For all the fun that the practice is, it’s useful too. Many people start out in martial arts just wanting to learn self-defense, and though they usually learn to love the aforementioned benefits and art style too, practice does pay off. Even a small amount of martial arts experience can help you stay safe and protect yourself in a nonlethal manner. Many self-defense oriented dojos also teach conflict deescalation and avoidance as well.

It's also a major confidence-booster, knowing that you can protect yourself and others (including your attacker), a benefit which should not be overlooked. Similarly, if you stick with it and reach a high rank, that is something to be legitimately proud of, and is a skillset which will stick with you for the rest of your life.

Different Styles of Martial Arts

Workout intensity, self-defense effectiveness, and practice tradition varies from style to style. Let’s look at a list of the most popular martial arts in the United States, and look at each of their unique benefits. Some are listed as competitive, but that only suggests the preferred and common style. You can practice any of these competitively or just for fun.

Keep in mind that there are many subsets of each of these styles, so you’ll have plenty of options with any one you choose!


Karate is a generally well-rounded martial art, covering a bit of everything, and is generally practiced for competitive sport or recreation. Its primary focus is on deflecting attacks and incapacitating an attacker by either putting them on the ground or in a joint lock. Karate involves lots of full-body technique, and while classes might have extra workouts added in, the sport itself is not particularly physically taxing.


Judo is a competitive sport martial art, where one throws or takes down one’s opponent for points. Its focus is on “maximum efficiency, minimum effort”. Judo, unlike karate, is not often practiced for self-defense (though it certainly can be) due to a lack of strikes, and is a little more of a physical workout.


Taekwondo is a well-rounded Korean self-defense martial art focused on using kicking to keep one’s attacker at a distance. It is a wonderful form of exercise, and is used often as such.

Kung Fu:

Kung Fu is a set of flowing Chinese styles of martial art based on circular motion. It’s effective and very beautiful (though difficult), but workout intensity varies depending on the sub-style. It should be noted that kung fu is much more common in China than the United States, but definitely worth looking into if there’s a dojo near you.


Kickboxing is a fast-moving martial arts style focused on defeating one’s opponent swiftly, with a versatile set of techniques using strikes from every part of the body to be effective at any range. Practice is very safe, of course, but it can still be quite the workout.

MMA (Mixed Martial Arts):

MMA is one of the most modern and continuously evolving martial arts, including practices and techniques from all the other styles on this list. Some date MMA’s founding principles back to ancient Greek Pankration hand-to-hand combat, but most of the style’s contemporary development comes from the UFC (Ultimate Fighting Championship) tournaments. Though MMA classes vary, most are intense and technical, and create great workouts and good self-defense techniques.


Aikido is a Japanese self-defense martial art focused on repelling any attack without harming one’s opponent at all. It is often called the most peaceful martial art, but is still a very effective self-defense style. Like Judo, it uses low-effort throws and redirects, but is a little less of a (physical) workout.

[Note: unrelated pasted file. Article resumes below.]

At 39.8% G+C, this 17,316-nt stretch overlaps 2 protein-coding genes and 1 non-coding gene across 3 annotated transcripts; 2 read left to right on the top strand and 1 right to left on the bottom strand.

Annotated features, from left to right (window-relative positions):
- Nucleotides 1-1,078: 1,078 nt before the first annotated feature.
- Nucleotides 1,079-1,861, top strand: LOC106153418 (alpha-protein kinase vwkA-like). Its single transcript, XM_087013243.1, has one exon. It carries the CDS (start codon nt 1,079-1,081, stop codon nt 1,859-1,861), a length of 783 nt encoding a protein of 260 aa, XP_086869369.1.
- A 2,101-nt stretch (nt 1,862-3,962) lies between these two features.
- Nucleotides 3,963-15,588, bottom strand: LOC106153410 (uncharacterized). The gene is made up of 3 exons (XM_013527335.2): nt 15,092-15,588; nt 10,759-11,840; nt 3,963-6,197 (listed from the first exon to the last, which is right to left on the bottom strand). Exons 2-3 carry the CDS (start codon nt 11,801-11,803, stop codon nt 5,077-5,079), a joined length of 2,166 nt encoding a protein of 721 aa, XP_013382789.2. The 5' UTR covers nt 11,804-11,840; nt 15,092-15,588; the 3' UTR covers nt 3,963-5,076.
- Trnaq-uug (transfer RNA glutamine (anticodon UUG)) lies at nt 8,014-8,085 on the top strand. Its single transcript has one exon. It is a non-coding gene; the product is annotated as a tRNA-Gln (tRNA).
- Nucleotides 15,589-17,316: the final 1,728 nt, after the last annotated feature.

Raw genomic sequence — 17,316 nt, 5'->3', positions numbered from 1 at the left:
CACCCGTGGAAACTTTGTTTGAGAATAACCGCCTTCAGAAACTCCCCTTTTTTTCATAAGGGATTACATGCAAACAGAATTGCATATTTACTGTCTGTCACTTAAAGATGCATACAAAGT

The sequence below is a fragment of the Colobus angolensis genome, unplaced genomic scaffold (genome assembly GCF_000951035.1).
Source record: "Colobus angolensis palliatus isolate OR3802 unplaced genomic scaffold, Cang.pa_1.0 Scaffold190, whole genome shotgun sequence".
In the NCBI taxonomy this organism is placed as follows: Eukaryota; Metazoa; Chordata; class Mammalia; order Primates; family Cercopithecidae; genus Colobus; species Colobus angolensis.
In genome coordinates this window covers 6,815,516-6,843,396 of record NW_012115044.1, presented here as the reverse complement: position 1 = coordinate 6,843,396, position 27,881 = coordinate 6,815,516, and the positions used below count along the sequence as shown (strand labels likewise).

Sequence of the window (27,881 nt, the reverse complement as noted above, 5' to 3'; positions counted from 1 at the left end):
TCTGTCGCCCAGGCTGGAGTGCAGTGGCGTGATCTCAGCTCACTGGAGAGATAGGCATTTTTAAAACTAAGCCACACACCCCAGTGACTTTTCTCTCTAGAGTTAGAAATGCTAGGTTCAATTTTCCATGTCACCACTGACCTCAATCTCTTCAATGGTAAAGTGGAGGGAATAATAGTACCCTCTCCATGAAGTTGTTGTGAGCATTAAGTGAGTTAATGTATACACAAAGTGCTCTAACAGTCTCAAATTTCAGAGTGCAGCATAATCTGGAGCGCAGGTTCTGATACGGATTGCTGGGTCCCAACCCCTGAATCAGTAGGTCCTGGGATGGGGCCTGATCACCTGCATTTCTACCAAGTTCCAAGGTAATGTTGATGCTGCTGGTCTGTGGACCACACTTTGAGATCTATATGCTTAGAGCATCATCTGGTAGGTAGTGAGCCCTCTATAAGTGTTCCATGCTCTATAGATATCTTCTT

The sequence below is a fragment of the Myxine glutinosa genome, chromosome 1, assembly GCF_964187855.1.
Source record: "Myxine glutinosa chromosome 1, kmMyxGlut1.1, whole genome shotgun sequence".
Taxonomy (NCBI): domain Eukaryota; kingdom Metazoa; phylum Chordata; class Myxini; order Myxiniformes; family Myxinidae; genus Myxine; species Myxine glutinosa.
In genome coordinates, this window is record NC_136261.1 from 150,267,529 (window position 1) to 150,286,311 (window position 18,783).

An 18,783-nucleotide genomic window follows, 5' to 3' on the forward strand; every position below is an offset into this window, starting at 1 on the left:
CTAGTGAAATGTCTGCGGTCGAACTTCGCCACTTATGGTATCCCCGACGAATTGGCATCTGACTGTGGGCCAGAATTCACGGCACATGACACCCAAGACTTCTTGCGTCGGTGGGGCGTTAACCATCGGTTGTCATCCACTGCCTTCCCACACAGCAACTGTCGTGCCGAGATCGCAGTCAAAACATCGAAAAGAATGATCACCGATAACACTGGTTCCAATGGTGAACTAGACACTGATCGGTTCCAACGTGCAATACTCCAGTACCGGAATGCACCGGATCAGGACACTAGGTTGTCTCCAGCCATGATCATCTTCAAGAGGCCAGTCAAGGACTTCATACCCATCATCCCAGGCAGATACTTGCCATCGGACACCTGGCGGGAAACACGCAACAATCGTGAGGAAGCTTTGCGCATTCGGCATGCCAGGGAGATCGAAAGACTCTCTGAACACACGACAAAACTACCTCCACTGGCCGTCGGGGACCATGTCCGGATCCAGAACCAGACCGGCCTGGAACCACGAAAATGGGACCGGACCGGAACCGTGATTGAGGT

Traditional Western Boxing:

Boxing (yes, the one with the big red gloves) is a quick, offensive martial art focused entirely on upper-body strikes, defenses, and reaction time. Because of its limited range of techniques, boxing is not usually considered a self defense style, but it is certainly a workout, and requires just as much focus and practice as any of the others on this list.

Muay Thai:

The Art of the Eight Limbs is a Thai martial art similar to (and often combined with) kickboxing. It uses punches, kicks, knees, and elbows to create a fast, aggressive, effective fighting style which is sure to be a workout!


Wrestling is a competitive sport martial art focused on on-ground locks and positioning, quite unlike most of the others on this list. It’s not a great self-defense style, but it can deliver a unique workout, and has the added benefit of being a sport option in most schools.

Krav Maga:

An Israeli martial art invented after WWII, Krav Maga is a unique martial art focused entirely on being as effective as possible. It combines techniques from Karate, Jiu Jitsu grappling, traditional boxing, and many other styles to create a uniquely effective self-defense style and incredible workouts.

Jiu Jitsu / Brazilian Jiu Jitsu:

Jiu Jitsu is an old martial art focused on escaping grabs and grapples and getting your opponent on the ground. Brazilian Jiu Jitsu is the most common form, invented in (you guessed it) Brazil around 100 years ago. BJJ is notoriously rough, though also precise and technically complex. While it makes both an awesome workout and self-defense style, it’s difficult and very hands-on.

Tai Chi:

Tai Chi is a unique traditional self-defense martial art which is practiced in slow motion. Though not as brutally effective as MMA, BJJ, or Krav Maga, Tai Chi places more focus on mental health, meditation, focus, and precision. Though you probably won’t walk away from a Tai Chi class with sore muscles, you might just find yourself feeling much better!

There are many, many other styles, and countless other subtypes and mixups (yoga poses can often sneak into Karate and Tai Chi forms), but these are the most common ones in the United States. Whichever one appeals to you, know that all of them are good choices, competitive or not.

Whether you decide to check out martial arts or not, at least now you know more about the sport.

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Sparhawk Mulder

Sparhawk Mulder is a senior in highschool in Beverly Massachusetts. He works as a math tutor, writing TA, math tutor tutor, and karate teacher during the year, and occasionally as all of those in Sikkim, India . He also writes bi-weekly for MedSoc Talk, conducting interviews exploring the various roles of medical professionals in society.